Abstract: Cumulative Trauma, Resilience, and the Risk for Recidivism Among Sex Offenders in Prison (Society for Social Work and Research 20th Annual Conference - Grand Challenges for Social Work: Setting a Research Agenda for the Future)

Cumulative Trauma, Resilience, and the Risk for Recidivism Among Sex Offenders in Prison

Friday, January 15, 2016: 10:15 AM
Meeting Room Level-Meeting Room 16 (Renaissance Washington, DC Downtown Hotel)
* noted as presenting author
George Leibowitz, PhD, Chair and Associate Professor, University of Vermont, Burlington, VT
Tina Maschi, PhD, Associate Professor, Fordham University, New York, NY
Background and purpose:Sexual offenses are a major social problem in the US, resulting in trauma to victims, families and communities. In order to address this problem, understanding the victim-offender overlap is necessary, in that research has shown a high prevalence of trauma among offenders, such as being a victim of and/or witness to physical or sexual assault. Gaining a better understanding of the developmental pathways and the mechanisms linking prior victimization to subsequent criminal offending among sex offenders is important for prevention, treatment and policy related considerations. Moreover, understanding how this association might be buffered by internal and external coping resources (e.g., cognitive and social coping) can help reduce recidivism. The current study explores the associations between cumulative trauma and recidivism, as well as the evidence for individual and social structural factors impacting sexual and violent offending.  

Methods: Cross-sectional correlational mixed methods were used to obtain data from 674 adults (650 men; 24 women) in a Northeastern correctional system to examine sex offenses and violent crimes using culturally responsive questionnaires. Approximately 50% reported sexual victimization during childhood, and they also reported an increased chance of victimization while in prison. Cumulative trauma was measured use the Life Stressors Checklist-Revised (LSC-R; Wolfe et al., 1996). Coping resources was assessed using the Coping Resources Inventory (CRI; Marting & Hammer, 2004) and posttraumatic stress symptoms using the Civilian Version of the Post Traumatic Stress Scale (PCL-C; Weathers et al., 1993).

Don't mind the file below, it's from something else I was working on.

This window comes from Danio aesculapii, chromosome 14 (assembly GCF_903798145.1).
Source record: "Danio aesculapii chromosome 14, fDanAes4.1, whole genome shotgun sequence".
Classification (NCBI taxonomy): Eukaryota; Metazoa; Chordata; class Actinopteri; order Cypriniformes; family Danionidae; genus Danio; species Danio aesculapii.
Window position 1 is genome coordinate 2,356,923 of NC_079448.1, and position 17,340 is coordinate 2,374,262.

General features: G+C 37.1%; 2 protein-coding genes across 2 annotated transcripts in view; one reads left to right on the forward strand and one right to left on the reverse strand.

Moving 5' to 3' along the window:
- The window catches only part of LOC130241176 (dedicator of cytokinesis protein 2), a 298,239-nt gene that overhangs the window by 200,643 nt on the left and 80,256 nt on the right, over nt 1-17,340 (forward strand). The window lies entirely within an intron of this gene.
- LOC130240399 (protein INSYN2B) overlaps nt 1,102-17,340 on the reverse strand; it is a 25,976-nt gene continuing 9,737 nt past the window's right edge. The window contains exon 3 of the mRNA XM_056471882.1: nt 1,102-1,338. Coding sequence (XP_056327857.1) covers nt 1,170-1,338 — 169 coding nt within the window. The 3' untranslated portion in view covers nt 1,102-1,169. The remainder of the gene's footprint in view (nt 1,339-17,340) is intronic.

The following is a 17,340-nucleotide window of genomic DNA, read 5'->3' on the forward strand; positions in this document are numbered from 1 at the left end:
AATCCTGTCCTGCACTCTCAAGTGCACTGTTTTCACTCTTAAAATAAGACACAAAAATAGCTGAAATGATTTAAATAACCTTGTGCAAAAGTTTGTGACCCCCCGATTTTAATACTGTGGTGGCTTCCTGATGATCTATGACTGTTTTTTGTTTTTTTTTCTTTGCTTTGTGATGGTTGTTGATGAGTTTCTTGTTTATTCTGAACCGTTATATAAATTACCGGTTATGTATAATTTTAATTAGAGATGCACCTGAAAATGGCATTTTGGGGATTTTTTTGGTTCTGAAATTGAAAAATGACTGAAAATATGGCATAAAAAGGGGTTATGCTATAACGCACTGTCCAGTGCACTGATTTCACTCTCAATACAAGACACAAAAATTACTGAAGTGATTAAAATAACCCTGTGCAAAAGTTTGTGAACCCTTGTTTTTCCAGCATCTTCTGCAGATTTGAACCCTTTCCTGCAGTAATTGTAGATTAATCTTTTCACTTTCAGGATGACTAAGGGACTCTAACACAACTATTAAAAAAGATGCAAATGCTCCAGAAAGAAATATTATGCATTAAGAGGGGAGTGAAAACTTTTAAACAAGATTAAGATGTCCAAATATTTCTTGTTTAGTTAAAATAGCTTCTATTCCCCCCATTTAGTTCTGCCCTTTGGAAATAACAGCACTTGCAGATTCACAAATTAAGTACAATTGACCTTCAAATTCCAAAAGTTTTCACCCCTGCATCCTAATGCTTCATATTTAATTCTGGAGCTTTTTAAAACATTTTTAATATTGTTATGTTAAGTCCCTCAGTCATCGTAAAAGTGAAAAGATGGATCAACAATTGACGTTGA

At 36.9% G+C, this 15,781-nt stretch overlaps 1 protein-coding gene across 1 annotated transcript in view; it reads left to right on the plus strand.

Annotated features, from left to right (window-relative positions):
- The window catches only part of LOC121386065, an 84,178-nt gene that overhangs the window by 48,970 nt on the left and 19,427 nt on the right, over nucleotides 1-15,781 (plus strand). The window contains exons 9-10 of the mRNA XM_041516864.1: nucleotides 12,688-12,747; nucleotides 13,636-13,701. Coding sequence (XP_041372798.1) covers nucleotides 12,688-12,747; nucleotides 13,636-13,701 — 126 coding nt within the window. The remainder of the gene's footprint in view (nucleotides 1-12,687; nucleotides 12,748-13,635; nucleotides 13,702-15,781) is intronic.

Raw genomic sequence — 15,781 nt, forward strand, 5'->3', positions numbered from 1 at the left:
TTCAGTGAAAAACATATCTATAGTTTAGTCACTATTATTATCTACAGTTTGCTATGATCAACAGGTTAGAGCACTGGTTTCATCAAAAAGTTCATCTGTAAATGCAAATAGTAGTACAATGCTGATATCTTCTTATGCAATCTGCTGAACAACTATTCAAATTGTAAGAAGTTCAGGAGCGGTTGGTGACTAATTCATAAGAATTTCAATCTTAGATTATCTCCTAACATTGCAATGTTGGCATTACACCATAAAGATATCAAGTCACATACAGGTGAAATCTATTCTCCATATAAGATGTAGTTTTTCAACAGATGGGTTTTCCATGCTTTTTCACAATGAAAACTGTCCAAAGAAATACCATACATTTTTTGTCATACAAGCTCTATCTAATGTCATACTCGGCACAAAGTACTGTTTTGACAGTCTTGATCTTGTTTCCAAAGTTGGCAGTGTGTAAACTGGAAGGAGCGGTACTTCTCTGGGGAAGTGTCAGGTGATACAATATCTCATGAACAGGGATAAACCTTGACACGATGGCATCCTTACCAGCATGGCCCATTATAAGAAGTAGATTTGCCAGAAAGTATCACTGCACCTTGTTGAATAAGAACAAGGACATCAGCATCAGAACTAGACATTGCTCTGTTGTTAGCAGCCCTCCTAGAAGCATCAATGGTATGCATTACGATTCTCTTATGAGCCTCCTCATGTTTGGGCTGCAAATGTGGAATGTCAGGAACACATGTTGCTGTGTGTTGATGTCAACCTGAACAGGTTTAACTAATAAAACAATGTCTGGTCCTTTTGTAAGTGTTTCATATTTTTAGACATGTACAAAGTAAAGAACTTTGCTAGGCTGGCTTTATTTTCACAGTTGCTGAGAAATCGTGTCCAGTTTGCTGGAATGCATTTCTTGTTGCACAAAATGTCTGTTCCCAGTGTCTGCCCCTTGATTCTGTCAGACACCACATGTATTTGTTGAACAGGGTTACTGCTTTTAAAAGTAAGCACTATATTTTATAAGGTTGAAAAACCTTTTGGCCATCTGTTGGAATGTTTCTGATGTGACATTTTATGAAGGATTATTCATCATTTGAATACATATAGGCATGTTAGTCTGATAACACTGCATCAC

Results: Using T-tests to assess differences in trauma and coping among sex offenders, non-recidivists were significantly older (p=.012), and had higher coping scores on the social and physical coping scales (p=.04). Recidivists also had much higher mean LSC-R scale scores (p<.001). However, no significant differences were found for the PTSD scales for recidivists and non-recidivists. Results of chi-squares tests for violence, drugs, alcohol use and mental issues showed that recidivists scored significantly higher on all subscales except for mental health. Finally, using binary logistic regression predicting the probability of being a recidivist, having a violent offense (p<.001) and the LSC-R total score (p=.006) were significant.

Conclusions and Implications: Evidence suggests that among the biggest challenges facing social workers and criminal justice professionals to best serve this population are to develop competencies to work effectively at the practice intersection of cumulative trauma, health/mental health, and the criminal justice system. Results from this study show higher levels of life stressors among recidivists, and that having resilience and effective coping strategies can reduce recidivism. Results also suggest ways to plan more effective reentry programming, using principles from restorative justice and trauma-informed approaches that address the psychological response to life course trauma among offenders.